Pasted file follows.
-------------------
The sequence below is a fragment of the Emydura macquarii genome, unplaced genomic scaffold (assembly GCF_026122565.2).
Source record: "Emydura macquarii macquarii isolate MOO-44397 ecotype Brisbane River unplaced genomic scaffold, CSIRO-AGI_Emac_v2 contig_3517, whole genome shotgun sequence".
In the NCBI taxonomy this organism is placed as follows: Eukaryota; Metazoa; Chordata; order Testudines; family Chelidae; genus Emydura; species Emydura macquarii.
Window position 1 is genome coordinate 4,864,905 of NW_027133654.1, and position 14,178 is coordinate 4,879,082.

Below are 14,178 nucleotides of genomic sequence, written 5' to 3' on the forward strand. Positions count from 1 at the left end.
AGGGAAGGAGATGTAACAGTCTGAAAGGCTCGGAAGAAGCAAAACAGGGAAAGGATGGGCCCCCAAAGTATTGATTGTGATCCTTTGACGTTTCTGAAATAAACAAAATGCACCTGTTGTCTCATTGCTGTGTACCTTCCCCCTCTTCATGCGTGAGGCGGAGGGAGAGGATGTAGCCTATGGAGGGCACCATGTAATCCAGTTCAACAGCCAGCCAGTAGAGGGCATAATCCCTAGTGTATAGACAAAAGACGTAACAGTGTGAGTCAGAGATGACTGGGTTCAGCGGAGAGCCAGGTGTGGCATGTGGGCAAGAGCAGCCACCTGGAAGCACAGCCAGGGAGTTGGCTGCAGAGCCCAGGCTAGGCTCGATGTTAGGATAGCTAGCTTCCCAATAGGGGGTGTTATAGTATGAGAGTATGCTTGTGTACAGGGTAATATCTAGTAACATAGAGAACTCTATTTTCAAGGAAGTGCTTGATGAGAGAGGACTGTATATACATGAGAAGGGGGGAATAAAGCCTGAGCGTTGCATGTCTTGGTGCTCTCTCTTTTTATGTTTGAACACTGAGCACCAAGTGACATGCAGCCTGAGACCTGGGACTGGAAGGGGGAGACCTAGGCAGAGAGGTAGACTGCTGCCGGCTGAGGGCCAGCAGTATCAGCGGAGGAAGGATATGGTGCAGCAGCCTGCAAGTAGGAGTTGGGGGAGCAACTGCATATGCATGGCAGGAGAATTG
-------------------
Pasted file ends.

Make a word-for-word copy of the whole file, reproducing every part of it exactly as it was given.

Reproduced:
The sequence below is a fragment of the Emydura macquarii genome, unplaced genomic scaffold (assembly GCF_026122565.2).
Source record: "Emydura macquarii macquarii isolate MOO-44397 ecotype Brisbane River unplaced genomic scaffold, CSIRO-AGI_Emac_v2 contig_3517, whole genome shotgun sequence".
In the NCBI taxonomy this organism is placed as follows: Eukaryota; Metazoa; Chordata; order Testudines; family Chelidae; genus Emydura; species Emydura macquarii.
Window position 1 is genome coordinate 4,864,905 of NW_027133654.1, and position 14,178 is coordinate 4,879,082.

Below are 14,178 nucleotides of genomic sequence, written 5' to 3' on the forward strand. Positions count from 1 at the left end.
AGGGAAGGAGATGTAACAGTCTGAAAGGCTCGGAAGAAGCAAAACAGGGAAAGGATGGGCCCCCAAAGTATTGATTGTGATCCTTTGACGTTTCTGAAATAAACAAAATGCACCTGTTGTCTCATTGCTGTGTACCTTCCCCCTCTTCATGCGTGAGGCGGAGGGAGAGGATGTAGCCTATGGAGGGCACCATGTAATCCAGTTCAACAGCCAGCCAGTAGAGGGCATAATCCCTAGTGTATAGACAAAAGACGTAACAGTGTGAGTCAGAGATGACTGGGTTCAGCGGAGAGCCAGGTGTGGCATGTGGGCAAGAGCAGCCACCTGGAAGCACAGCCAGGGAGTTGGCTGCAGAGCCCAGGCTAGGCTCGATGTTAGGATAGCTAGCTTCCCAATAGGGGGTGTTATAGTATGAGAGTATGCTTGTGTACAGGGTAATATCTAGTAACATAGAGAACTCTATTTTCAAGGAAGTGCTTGATGAGAGAGGACTGTATATACATGAGAAGGGGGGAATAAAGCCTGAGCGTTGCATGTCTTGGTGCTCTCTCTTTTTATGTTTGAACACTGAGCACCAAGTGACATGCAGCCTGAGACCTGGGACTGGAAGGGGGAGACCTAGGCAGAGAGGTAGACTGCTGCCGGCTGAGGGCCAGCAGTATCAGCGGAGGAAGGATATGGTGCAGCAGCCTGCAAGTAGGAGTTGGGGGAGCAACTGCATATGCATGGCAGGAGAATTG